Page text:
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Could Audi's Ingolstadt plant be the car factory of the future?

We get a glimpse of Audi’s factory of the future and the tech that’s set to boost efficiency, from drones to modular assembly lines

Drones, self-driving forklifts, lasers and a robot called Paula. It might sound like the set from the next Hollywood sci-fi blockbuster, but in fact it’s the future of the motor industry. 

As cars get more connected and advanced with each passing model, with auto braking, lane assist and self-parking, so too do the processes that build them. We already have smartphones, smart TVs and even smart kettles – so why not a smart factory?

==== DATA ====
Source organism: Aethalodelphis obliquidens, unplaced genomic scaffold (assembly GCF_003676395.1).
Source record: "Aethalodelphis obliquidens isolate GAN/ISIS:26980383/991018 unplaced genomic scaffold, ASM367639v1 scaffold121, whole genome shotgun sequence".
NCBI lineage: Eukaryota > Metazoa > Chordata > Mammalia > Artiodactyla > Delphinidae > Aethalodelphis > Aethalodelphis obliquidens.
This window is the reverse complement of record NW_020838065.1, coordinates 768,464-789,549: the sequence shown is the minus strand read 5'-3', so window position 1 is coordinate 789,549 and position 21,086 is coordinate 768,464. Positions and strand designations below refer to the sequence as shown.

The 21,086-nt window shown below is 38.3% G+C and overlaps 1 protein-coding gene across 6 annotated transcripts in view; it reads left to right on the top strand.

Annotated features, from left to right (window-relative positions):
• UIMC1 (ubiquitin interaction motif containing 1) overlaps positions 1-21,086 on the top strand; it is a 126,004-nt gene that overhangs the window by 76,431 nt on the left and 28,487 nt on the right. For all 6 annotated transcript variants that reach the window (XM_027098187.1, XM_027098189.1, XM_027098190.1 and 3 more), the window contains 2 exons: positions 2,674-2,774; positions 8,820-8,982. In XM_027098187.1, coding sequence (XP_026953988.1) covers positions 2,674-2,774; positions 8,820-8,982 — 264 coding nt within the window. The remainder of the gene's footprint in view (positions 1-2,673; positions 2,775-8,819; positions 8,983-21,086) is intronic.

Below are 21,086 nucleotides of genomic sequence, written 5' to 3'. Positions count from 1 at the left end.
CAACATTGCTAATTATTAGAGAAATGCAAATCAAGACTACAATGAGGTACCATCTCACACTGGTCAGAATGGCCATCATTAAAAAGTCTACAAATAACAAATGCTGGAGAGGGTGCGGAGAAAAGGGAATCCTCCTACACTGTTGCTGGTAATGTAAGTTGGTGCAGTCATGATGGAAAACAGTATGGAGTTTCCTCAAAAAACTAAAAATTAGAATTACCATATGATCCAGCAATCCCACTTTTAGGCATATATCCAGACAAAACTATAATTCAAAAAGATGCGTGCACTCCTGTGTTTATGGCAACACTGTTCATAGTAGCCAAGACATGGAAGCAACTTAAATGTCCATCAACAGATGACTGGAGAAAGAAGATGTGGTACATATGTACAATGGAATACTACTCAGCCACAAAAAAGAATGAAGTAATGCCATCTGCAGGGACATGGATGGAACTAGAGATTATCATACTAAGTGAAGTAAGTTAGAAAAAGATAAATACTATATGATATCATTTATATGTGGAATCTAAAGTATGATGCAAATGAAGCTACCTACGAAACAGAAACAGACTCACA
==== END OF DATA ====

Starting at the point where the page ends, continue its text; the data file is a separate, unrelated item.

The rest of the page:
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Digital manufacturing – known as ‘the fourth Industrial Revolution’ or 'Industry 4.0' – is an area of the automotive industry that remains relatively untapped. Yet with the right investment and research, it’s estimated it could be worth £74billion to the UK economy alone over the next two decades. Benefits are achieved by streamlining processes to save time, money and space while boosting productivity.

Late last year, Tesla bought German manufacturing specialist Grohmann Engineering to help productionise its new Model 3 electric car. Tesla’s vision is to make its factories “a machine that builds a machine”.

One other manufacturer that’s leading the way is Audi, which has several schemes already on trial at its vast Ingolstadt factory in southern Germany, as well as at sites in Hungary and Mexico. In fact, the new facility in Puebla, Mexico, was designed virtually, and operates 30 per cent quicker than the brand’s other plants.